Expense Stop Or Base Year: In full service leases, the maximum amount the landlord is obligated to contribute towards the operating expenses of the building is tied to either an “expense stop” or a “base year,” with the remaining expenses paid by the tenants. Strategies: When using an expense stop, make every effort to confirm that the landlord’s estimated operating costs are lower than the expense stop. Where a base year determines the amount of any pass-through expenses, use either the year occupancy occurs or, if occupancy occurs late in the year, the subsequent year. In both, verify that the property has been fully assessed.
Base Year Adjustment: When renewing a full service or modified gross lease, be certain to reset the base year to the first year of the renewal period. As operating expenses can be reasonably expected to increase by three to five percent per year and are cumulative, failing to make this adjustment can cost a tenant substantial sums.
Poorly Defined Pass-Through Expenses: Make certain that capital expense items are clearly defined in the lease, and specifically excluded from the list of expenses to be passed through as additional rent.
Management Fees: Many landlords are attempting increase revenues by assessing tenants a 12 to 15 percent property management fee. A five percent management fee is reasonable. In the event extensive tenant improvements are being performed by the landlord, cap the construction management fee at two percent.
HVAC Expense: Make every effort to have the landlord warranty the heating, ventilation and air conditioning systems for the entire term. This is especially important for triple net leases in buildings older than five years, where the manufacturers’ warranty on the compressor has expired. If a full warranty is not obtainable, limit the tenants’ out-of-pocket expenses for the repair or replacement of the air conditioning units to $300 to $500 per year (not per occurrence).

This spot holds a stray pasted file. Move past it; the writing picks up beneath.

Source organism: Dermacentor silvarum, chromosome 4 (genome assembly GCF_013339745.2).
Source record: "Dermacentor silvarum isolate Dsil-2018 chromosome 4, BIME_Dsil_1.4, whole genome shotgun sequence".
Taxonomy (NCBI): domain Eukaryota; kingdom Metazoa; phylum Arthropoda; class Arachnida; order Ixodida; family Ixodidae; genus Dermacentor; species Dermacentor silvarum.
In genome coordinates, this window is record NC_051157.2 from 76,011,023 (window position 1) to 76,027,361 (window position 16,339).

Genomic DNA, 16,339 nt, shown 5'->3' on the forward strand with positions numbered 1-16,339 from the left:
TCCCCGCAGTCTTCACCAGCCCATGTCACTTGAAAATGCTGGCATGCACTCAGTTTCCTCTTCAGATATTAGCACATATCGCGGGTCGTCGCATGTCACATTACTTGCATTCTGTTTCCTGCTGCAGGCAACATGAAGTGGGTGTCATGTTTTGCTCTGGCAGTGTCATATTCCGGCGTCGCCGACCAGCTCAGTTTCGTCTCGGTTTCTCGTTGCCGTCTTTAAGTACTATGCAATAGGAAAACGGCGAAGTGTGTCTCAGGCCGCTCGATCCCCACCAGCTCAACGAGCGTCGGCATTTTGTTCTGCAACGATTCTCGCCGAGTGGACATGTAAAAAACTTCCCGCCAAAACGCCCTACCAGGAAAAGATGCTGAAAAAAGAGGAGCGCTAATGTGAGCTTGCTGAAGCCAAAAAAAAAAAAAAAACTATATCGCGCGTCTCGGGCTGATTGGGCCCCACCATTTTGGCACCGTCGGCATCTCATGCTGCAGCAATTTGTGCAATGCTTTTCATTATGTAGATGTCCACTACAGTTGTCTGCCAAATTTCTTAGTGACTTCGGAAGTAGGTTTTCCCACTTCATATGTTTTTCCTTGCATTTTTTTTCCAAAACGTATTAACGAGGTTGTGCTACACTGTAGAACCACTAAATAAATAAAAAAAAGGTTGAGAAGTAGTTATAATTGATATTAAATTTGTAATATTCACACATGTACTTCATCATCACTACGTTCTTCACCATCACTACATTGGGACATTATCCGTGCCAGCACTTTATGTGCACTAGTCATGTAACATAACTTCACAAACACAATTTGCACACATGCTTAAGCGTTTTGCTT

Percentage Rents: Many retail leases contain a clause requiring the tenant to pay additional rent once a threshold of gross sales has been achieved. Strategies: Specifically exclude both take-out and online sales from the gross sales figure. A method to effectively eliminate percentage rent obligations is to negotiate an artificial breakpoint, one that is substantially higher than the natural breakpoint.
After-Hours Electrical Usage: On full service leases, discuss normal building hours and make certain you do not end up subsidizing tenants that consume electrical services outside of these hours.
Covered Parking Charges: Limit the landlord’s ability to increase the charge for covered/reserved parking spaces during the initial lease term and any exercised option periods.
Free Rent Period: Make certain all costs of occupancy (including triple net expenses) are abated during the fixturization and free rent periods.
Holdover Penalties: Limit the amount the landlord can increase your rent in the event you remain in the premises after the lease has expired. If the landlord has consented to the holdover, or if you are in the process of negotiating renewal terms, I suggest no penalty be imposed. Otherwise, limit the penalty to a 25 percent increase over the last amount due under the lease.
Option Pricing: When crafting rental rate language for any option periods, I suggest using the asking rates for similar buildings (the “market rate”), less the leasing commissions, rental abatements and tenant improvement allowances generally available to new tenants in an arm’s length transaction.
Closing Comments: When it comes to controlling the costs of occupancy, savvy decision-makers anticipate where economies can be achieved and pay attention to the smallest of details. If you do not know as much about the leasing process as the landlord, or its agents, brokers and property managers, retain an experienced real estate advisor to protect your interests. In the final analysis, the best way to make smart leasing decisions is to ask the right questions at the right time... which is before the lease is signed.
Stephen A. Cross, CCIM owns CROSS Commercial Realty Advisors and represents business owners, healthcare professionals and corporate decision-makers in matters involving the lease and purchase of commercial real estate. Contact: 480-998-7998; email@example.com.